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Are investors overreacting to Cohn’s resignation?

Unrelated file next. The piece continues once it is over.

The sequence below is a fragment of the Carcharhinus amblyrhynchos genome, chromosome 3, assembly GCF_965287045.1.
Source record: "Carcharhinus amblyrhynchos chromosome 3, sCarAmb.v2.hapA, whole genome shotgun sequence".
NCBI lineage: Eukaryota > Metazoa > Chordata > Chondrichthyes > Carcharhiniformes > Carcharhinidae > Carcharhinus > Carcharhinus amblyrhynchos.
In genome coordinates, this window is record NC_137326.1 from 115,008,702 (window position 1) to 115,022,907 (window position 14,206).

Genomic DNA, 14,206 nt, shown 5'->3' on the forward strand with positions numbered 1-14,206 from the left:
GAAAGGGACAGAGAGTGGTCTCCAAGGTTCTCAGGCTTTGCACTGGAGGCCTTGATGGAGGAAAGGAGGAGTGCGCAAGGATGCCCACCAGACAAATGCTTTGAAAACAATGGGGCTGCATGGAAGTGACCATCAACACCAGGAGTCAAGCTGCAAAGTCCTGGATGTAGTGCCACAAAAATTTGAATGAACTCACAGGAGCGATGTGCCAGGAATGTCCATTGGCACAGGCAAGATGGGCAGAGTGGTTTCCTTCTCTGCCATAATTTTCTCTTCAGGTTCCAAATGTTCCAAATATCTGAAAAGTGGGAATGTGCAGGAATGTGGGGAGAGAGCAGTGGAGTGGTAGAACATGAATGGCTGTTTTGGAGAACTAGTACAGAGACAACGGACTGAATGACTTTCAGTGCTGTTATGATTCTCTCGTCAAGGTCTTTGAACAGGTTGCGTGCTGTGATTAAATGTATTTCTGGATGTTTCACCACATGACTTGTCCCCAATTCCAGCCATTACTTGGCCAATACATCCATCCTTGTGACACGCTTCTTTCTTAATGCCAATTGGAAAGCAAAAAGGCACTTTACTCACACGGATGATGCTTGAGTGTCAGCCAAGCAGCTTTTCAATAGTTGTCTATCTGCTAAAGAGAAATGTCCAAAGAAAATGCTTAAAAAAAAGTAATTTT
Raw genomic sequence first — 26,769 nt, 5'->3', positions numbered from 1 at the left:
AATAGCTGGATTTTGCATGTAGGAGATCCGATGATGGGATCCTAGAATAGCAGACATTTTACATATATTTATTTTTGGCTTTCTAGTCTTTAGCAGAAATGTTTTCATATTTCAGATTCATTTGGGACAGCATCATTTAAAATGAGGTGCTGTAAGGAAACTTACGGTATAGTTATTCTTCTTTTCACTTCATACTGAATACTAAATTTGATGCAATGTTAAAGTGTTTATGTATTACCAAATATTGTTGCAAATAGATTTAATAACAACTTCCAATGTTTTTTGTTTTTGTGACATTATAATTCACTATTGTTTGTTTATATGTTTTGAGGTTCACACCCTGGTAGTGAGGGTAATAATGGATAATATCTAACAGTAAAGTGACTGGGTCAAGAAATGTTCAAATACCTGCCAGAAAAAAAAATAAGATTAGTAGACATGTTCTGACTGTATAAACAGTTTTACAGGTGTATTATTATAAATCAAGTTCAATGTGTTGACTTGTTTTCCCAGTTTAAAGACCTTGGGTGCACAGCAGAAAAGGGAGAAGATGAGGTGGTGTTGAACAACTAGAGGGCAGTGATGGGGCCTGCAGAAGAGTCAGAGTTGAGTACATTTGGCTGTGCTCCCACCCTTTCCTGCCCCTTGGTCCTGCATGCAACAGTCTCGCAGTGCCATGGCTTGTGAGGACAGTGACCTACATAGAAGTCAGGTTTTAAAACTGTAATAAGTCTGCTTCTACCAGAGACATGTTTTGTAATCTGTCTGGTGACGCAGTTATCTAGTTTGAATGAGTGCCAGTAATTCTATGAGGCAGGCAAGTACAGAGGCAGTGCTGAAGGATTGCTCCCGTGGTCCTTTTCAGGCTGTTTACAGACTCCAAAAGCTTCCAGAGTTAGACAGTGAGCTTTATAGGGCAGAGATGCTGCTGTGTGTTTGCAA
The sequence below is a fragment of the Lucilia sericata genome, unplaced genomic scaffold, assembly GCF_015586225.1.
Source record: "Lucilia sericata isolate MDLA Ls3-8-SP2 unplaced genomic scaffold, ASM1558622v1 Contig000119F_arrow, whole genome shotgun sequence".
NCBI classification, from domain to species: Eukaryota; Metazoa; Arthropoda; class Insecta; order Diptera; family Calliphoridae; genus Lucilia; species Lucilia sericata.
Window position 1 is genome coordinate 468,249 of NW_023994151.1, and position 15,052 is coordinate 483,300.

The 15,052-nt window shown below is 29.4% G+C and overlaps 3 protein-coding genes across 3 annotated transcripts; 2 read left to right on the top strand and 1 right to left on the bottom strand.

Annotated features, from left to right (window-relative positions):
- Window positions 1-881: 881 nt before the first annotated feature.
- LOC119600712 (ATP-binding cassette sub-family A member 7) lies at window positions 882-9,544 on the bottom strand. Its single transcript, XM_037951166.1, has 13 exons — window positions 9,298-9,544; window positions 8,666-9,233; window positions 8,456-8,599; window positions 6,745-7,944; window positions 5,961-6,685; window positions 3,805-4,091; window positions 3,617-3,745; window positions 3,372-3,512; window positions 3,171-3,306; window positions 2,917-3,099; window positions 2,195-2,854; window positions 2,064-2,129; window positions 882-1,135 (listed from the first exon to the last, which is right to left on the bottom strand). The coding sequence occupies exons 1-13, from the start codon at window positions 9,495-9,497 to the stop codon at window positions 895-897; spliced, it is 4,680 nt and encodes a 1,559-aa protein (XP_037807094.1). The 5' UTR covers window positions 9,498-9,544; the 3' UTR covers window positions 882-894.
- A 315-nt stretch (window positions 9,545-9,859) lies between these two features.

Investors panicked in response to Gary Cohn’s unexpected – although not entirely surprising – announcement that he’s resigning from his post as Donald Trump’s top economic adviser late in the day yesterday. Although things have calmed down slightly, US index futures still remained deep in the red while the Canadian dollar was also struggling at the time of this writing. The market’s reaction suggests investors are now even more concerned that with one of Trump administration’s strongest free trade advocates gone, that the US trade policy will head further into protectionist territory. Investors are wondering how Cohn’s resignation will impact US trade policies and whether it will ignite a trade war, and what that may mean for monetary policy. Will Donald Trump now enact those hefty tariffs on steel and aluminium imports? How will the Federal Reserve respond? After all, the Fed dislikes market volatility, something which will surely increase further in the event other countries start to retaliate and introduce their own protectionist policies. If the Fed becomes hesitant in tightening monetary policy amid trade war concerns, this could put further downward pressure on the dollar, especially against its European rivals and perceived safe haven currencies such as the Japanese yen and Swiss franc. Meanwhile the Canadian dollar and Mexican peso could fall further out of favour as import of commodities by US companies declines as a result of the tariffs. However, a lot will now depend on who Trump chooses to replace Cohn. If his replacement is someone deemed to be in favour of free trade, much like Cohn, then that should be a market-friendly outcome. However if it is a trade hawk then panic is only likely to increase among market participants. Anything is possible with Donald Trump.


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